Doc Rivers has never been one to accept anything but the best possible effort from his players. And while some would say his Philadelphia 76ers now have a built-in excuse in the event that they lose their second-round series with the Atlanta Hawks — namely, Joel Embiid’s torn meniscus — Rivers’ goals remain the same.
Along the same vein, he’s not congratulating himself or his team for making it this far, either.
The latest Sixers news straight to your inbox! Join the Heavy on Sixers newsletter here!
Doc on the Second-Round Berth
During his most recent media availability, the 59-year-old was asked to address the Sixers’ Eastern Conference semifinal berth through a historical lens. However, he clearly wasn’t interested in hailing it as a big achievement for the franchise.
“If your goal is to get out the second round, how low are your goals?” he deadpanned, via Philly Voice’s Kyle Neubeck. “We want more, we want the entire cake, and you have to put your heart on the line to do that.”
Rivers isn’t wrong to want more. His club has established itself as one of the elite squads in the entire Association. One of just a precious few who can consider themselves legitimate championship contenders.
In addition to having the conference’s best record and No. 1 seed heading into postseason play, the Sixers arguably boasted the NBA’s best defense. They allowed just 107.0 points per 100 possessions during the regular season and led the league in steals with 9.1 per contest.
That kind of team ought to have loftier ambitions.
Still, there’s no doubting that making it to the second round was a major accomplishment for the Sixers, regardless of what Rivers says. And it was actually big for him, too.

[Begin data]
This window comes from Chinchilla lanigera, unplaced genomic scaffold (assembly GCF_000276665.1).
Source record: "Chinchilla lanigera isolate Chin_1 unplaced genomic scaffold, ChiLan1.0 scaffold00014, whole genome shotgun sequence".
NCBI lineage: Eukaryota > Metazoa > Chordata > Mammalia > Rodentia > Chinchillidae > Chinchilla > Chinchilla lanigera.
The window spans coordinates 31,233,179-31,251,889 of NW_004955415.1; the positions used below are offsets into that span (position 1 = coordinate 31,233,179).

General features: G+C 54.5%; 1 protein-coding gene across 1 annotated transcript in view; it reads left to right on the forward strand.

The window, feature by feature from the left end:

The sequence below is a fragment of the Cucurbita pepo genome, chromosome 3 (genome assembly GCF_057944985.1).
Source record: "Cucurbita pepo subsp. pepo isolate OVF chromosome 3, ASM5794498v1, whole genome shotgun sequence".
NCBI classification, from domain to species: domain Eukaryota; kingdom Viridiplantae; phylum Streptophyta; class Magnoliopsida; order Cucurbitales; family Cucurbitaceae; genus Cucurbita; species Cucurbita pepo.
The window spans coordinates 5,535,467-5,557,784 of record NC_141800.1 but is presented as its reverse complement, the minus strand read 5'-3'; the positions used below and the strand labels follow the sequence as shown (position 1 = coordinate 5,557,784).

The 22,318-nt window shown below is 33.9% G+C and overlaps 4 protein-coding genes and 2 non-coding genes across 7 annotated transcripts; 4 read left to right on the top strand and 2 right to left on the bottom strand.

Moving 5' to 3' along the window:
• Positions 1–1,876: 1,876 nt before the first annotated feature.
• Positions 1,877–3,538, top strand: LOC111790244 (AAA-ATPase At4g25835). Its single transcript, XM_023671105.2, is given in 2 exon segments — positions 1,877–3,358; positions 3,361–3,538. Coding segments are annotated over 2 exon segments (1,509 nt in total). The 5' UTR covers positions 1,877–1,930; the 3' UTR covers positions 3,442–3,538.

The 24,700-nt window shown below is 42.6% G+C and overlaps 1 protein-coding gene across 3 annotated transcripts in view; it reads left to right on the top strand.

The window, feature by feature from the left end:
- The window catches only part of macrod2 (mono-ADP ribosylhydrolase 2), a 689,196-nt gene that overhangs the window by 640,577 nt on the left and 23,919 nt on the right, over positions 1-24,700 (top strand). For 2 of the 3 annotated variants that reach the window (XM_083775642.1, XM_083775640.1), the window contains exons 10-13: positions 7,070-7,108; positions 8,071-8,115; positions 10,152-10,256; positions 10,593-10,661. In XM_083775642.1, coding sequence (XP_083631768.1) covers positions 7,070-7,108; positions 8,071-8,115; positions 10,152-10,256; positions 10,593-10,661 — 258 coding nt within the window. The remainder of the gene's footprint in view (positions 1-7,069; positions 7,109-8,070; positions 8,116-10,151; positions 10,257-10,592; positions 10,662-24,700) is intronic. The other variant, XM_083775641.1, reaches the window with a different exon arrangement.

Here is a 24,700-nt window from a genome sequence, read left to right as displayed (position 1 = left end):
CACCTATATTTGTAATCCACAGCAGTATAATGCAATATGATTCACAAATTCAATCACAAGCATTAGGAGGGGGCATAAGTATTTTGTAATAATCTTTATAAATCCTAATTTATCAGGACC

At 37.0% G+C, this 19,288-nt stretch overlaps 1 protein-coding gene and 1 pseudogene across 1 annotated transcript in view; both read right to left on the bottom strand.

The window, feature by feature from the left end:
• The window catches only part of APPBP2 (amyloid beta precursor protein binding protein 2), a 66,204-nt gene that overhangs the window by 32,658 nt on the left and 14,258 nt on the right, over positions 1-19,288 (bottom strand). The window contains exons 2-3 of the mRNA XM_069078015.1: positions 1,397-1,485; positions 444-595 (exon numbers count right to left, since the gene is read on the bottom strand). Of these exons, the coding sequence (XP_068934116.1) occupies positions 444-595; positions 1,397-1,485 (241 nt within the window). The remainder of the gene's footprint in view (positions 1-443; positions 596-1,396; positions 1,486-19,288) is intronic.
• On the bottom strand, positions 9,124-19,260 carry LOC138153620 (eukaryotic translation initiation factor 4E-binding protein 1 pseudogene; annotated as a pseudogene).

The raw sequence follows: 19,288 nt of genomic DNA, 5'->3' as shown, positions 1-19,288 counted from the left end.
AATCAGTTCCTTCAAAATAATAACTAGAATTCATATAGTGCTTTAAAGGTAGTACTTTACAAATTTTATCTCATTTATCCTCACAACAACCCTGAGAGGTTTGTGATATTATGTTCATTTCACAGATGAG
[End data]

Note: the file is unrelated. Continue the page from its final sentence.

The Second-Round Struggle
Dating back to the team’s 2001 NBA Finals appearance, the Sixers have only advanced to Round 2 five times in 20 seasons. From 2004 to 2017, they only got out of the first round once.
Some of those first-round exits were particularly demoralizing, too. None more so than last year’s sweep at the hands of the Boston Celtics. During that series, the Cs put up a paltry 100.5 points per contest while logging an effective field goal percentage of just 44.3.
It was an unacceptable result for a team with two young superstars in Joel Embiid and Ben Simmons, as well as a borderline All-Star in Tobias Harris. And it prompted the team to bring in Rivers, as well as a new team president in Daryl Morey.
He may own a championship ring from his 2008 run with the Celtics, but Rivers has had his own struggles in getting to the second round as well. Over a coaching career spanning 22 years, he has failed to reach a conference semifinal 13 times.
When he had Tracy McGrady at the top of his game in Orlando, he never made it to the second round. Rivers experienced a similar drought over a four-year span with the Clippers from 2016 to 2019. It was during that stretch that the team opted to blow up its “Lob City” core, a unit that was expected to bring a title to Los Angeles.
So, yes, making it to the second round and calling it good should never be the objective. However, getting that far is still a major accomplishment.